© Reuters
Dr Kelly's widow, Janice.
David Kelly's family have dramatically intensified the row over his death by accusing Lord Hutton of letting the Government off the hook.

Dr Kelly's widow Janice and their three daughters said the former judge had not fully examined how much the actions and failings of the Defence Ministry affected the scientist's state of mind.

Their attack came as a coroner ruled that there was no need to reconvene an inquest into Dr Kelly's death, which Lord Hutton concluded was suicide.

Jeremy Gompertz, QC, representing the family, told Oxford coroner Nicholas Gardiner yesterday that the family accepted Lord Hutton's findings "as to the mode and approximate cause of Dr Kelly's death".

But he said they were disappointed he did not "consider more fully the extent to which the state of mind in which Dr Kelly took his own life was induced by the failings of the Ministry of Defence in the exercise of the duty of care owed as his employer". Mrs Kelly, 58, may now sue the MoD for compensation.

Crucial questions left unanswered

The decision not to resume the inquest also came under fire last night, with experts warning that crucial questions about the death of the weapons inspector will be left unanswered. Dr Michael Powers, himself a coroner, said: 'I am concerned that the due process has not been followed.

"There evidently are contradictory views that were never put to the experts who gave evidence before Lord Hutton.

"In consequence the rigours that are normally undertaken at a coroner's inquest simply were not fulfilled."

The Kelly family's statement was their first detailed public response to the much-criticised Hutton report.

Hutton 'ignored evidence'

Soon after it was published, however, a family friend revealed the dismay they felt that Ministers and officials had escaped censure.

They believe Lord Hutton ignored evidence that the Government set out to expose and smear the scientist, whose body was found in woodland near his Oxford home last summer at the height of the political furore over Iraqi weapons of mass destruction.

Their late submissions to the inquiry showed they were convinced that Dr Kelly had been sacrificed by Downing Street and spin doctor Alastair Campbell in pursuit of a vendetta with the BBC.

The family's reference to the "failings" of the MoD is now likely to form a key plank in any compensation battle.

An MoD spokesman said last night: "If Mrs Kelly and her family wish to make a claim for compensation, then obviously we will address that. We will have to wait and see."

The inquest on 59-year-old Dr Kelly was adjourned last year, with the Hutton Inquiry officially taking its place.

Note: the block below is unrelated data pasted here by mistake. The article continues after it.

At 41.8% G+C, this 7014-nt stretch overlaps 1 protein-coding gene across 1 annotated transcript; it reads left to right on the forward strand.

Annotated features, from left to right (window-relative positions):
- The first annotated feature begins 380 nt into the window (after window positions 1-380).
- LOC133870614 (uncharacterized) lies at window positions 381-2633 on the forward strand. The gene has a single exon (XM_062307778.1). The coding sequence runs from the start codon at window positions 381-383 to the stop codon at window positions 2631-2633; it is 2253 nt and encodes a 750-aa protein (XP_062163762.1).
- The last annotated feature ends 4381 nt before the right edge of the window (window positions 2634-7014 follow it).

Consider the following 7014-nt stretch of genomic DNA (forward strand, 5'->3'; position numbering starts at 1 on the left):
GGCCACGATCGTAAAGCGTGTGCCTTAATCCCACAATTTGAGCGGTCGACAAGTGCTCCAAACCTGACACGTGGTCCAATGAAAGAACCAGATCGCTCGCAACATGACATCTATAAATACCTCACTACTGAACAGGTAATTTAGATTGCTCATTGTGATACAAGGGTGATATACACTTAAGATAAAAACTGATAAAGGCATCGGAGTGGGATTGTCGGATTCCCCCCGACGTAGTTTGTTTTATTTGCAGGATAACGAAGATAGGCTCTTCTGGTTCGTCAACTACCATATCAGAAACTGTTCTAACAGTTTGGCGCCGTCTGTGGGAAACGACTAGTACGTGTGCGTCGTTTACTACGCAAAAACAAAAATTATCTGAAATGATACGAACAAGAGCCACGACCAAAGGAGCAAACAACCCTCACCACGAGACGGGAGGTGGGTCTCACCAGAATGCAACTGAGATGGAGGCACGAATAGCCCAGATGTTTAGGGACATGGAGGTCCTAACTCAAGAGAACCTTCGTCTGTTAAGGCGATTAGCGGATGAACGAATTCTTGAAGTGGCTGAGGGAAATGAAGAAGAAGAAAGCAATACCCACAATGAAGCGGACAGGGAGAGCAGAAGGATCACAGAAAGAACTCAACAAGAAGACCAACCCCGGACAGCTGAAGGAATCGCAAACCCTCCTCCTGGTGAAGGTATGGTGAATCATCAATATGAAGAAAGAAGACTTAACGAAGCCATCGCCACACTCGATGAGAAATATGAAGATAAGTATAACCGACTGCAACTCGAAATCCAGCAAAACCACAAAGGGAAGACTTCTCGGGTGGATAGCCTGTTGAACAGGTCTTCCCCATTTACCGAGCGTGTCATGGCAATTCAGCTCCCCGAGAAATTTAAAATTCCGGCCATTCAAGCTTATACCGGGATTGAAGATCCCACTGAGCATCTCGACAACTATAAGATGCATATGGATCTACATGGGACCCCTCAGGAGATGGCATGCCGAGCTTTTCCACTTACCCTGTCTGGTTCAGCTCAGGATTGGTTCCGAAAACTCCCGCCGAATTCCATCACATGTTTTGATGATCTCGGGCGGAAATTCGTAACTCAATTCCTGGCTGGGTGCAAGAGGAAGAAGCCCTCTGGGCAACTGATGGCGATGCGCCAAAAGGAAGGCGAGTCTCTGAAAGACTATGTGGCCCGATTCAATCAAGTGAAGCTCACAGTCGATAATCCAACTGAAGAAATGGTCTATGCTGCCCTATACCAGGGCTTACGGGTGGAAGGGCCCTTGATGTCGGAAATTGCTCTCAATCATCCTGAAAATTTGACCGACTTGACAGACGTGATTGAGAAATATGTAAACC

Doubt over suicide theory

But in recent weeks a growing number of medical experts and friends of the scientist have said they do not believe he took his own life by slashing his wrist and taking a drugs overdose.

Mr Gardiner said yesterday he had received a large amount of correspondence, including letters from forensic pathologists and other medical experts.

But he said that even a full inquest would produce differences of expert opinion.

He said: "It is not exceptional for experts to disagree among themselves, in fact, it would be exceptional if they were to all agree."

The coroner said he had not been persuaded by conspiracy theorists and ruled that the Hutton conclusion, that Dr Kelly took his own life, should stand.

Mr Gardiner added: "This hearing will do little to put an end to the controversy relating to the death of Dr Kelly.

"I would express the wish that at least his widow and family be allowed to grieve in peace. I express sympathies to them and all his friends and colleagues."

During the brief, 14-minute hearing, Mr Gardiner said he had been given access to Thames Valley Police photographs, records, interview transcripts, statements and "a great deal else".

But critics pointed out that while police interviewed 500 people, took 300 witness statements and seized more than 700 documents in their investigation, fewer than 70 statements were given to Lord Hutton.

More searching inquiry needed

Another coroner, Professor Robert Forest, said last night: "An inquest would have been a more searching inquiry into how Dr Kelly came to his death than the remit of Lord Hutton. Judicial review is really designed for mass disasters, something like a massive train crash, and then it may not be appropriate, when somebody has conducted a judicial inquiry, to go on and have an inquest."

Professor Forest said he was satisfied Lord Hutton's verdict on Dr Kelly's death was accurate, but said there were still "inconsistencies and some difficulties".

Coroner Dr Powers said he was also concerned there were still holes left in the investigation.

He said: "The real issue is whether there has been sufficience of inquiry and I don't think there has been.

"The inquest is the best way of getting to the root cause of death.

"Lord Hutton did not take the opportunity fully to explore all the issues.

"Perhaps he didn't even see it as part of his remit."

'May never get answers'

Journalist Tom Mangold, a friend of Dr Kelly, said the inquest should have been re-opened to dispel a "miasma of nose-tapping mystery".

He said: "Without a full, proper traditional inquest we may never get the answers to mysteries that inevitably emerge when you get a high-profile suicide like this.

"There are people who knew David who had things to say about the circumstances of his death.

"These are not sinister or mysterious and certainly have absolutely nothing to do with a violent or murderous death and it is a shame that this will not be aired."